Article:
I’VE been in Mt Hagen for only a few minutes and I already feel as though I’ve crossed an imaginary line dividing the modern world from a stone-age one where myth and reality are intertwined and the law of the jungle reigns supreme.
A flimsy chicken-wire fence is all that separates those of us waiting in the arrival lounge – more of an arrival shed – from the Papua New Guinean city that made global headlines last year when a woman was tortured, stripped and burnt at the stake by a mob that had accused her of using sorcery.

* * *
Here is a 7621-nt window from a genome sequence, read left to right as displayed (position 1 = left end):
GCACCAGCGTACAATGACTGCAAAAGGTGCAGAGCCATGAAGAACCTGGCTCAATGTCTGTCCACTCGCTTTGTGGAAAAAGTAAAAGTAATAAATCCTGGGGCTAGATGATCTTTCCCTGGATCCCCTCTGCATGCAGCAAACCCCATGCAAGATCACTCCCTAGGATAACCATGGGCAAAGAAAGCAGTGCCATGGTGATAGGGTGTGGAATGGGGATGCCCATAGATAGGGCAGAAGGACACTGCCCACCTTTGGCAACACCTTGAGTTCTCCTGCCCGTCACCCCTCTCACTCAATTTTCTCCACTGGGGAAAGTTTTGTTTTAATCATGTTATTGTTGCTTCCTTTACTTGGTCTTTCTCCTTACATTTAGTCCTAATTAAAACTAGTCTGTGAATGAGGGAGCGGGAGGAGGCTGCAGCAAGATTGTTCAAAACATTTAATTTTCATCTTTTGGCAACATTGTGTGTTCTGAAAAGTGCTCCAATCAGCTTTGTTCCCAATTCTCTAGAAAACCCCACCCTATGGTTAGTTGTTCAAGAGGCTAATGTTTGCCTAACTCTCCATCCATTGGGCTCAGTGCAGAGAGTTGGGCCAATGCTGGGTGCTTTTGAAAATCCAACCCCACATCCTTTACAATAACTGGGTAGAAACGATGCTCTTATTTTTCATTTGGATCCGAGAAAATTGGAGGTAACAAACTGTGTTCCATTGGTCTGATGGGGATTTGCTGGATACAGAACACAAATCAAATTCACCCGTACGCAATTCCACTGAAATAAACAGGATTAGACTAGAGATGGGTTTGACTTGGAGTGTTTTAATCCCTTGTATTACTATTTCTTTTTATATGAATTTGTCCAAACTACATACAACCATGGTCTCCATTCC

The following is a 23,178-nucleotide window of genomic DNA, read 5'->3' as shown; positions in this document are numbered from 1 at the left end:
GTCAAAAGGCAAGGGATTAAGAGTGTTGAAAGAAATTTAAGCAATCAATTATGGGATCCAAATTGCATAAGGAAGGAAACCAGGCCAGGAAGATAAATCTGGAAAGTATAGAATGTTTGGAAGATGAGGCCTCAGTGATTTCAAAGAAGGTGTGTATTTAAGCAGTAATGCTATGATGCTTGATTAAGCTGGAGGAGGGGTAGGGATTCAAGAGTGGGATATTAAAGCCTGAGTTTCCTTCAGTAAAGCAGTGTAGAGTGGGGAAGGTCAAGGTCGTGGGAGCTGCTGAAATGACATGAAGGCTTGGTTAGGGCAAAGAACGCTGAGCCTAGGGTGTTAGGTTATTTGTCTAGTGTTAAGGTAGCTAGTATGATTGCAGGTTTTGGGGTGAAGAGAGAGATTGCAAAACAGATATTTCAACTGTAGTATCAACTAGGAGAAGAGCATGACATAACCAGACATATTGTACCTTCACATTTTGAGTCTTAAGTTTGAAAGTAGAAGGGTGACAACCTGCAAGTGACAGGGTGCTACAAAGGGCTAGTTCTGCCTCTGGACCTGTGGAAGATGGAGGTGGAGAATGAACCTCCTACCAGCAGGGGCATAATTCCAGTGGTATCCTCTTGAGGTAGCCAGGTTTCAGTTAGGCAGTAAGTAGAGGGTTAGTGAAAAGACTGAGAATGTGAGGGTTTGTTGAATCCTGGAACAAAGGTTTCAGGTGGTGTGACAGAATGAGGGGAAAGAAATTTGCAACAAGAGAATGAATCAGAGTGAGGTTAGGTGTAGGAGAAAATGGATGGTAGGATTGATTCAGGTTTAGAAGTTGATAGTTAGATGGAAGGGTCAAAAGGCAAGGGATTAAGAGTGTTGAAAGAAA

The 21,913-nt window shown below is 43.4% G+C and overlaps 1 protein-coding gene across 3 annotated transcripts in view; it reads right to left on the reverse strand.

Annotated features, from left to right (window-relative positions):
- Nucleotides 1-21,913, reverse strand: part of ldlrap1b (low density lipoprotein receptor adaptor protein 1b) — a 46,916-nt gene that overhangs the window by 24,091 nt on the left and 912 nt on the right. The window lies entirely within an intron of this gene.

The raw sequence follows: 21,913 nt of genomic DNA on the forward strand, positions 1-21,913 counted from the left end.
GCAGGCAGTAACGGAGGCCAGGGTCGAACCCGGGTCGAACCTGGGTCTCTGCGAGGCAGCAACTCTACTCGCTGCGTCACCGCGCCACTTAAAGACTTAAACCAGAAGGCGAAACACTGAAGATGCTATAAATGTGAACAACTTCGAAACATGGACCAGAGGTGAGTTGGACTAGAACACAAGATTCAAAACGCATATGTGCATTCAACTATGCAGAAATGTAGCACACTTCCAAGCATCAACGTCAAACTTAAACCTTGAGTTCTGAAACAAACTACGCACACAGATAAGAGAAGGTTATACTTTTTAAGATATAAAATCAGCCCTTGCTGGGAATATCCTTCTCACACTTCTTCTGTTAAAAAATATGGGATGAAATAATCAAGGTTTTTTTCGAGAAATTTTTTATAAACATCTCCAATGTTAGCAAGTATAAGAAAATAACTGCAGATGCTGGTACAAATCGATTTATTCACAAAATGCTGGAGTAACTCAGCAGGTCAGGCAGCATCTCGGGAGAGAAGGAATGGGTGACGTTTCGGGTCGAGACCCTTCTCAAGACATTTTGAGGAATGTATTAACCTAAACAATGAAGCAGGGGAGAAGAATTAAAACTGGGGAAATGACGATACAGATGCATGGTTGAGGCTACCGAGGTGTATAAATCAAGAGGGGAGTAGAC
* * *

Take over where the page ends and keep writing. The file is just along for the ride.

“A visit to Mt Hagen is only for the bravest,” warns Mt Hagen’s Wikitravel entry. But if there is one thing I’ve learnt as a journalist – other than the fact that sorcery isn’t real – it’s that wikis aren’t to be trusted.
A garden gnome-like man with a prominent nose, long beard and fierce eyes – a look the coastal dwellers of PNG call ‘moneyface’ in reference to the Highlanders bent for business – holds a piece of paper bearing my name. His clothes are filthy. His body odour is palpable. He’s only wearing one shoe. His name is Raymond and he’s my guide.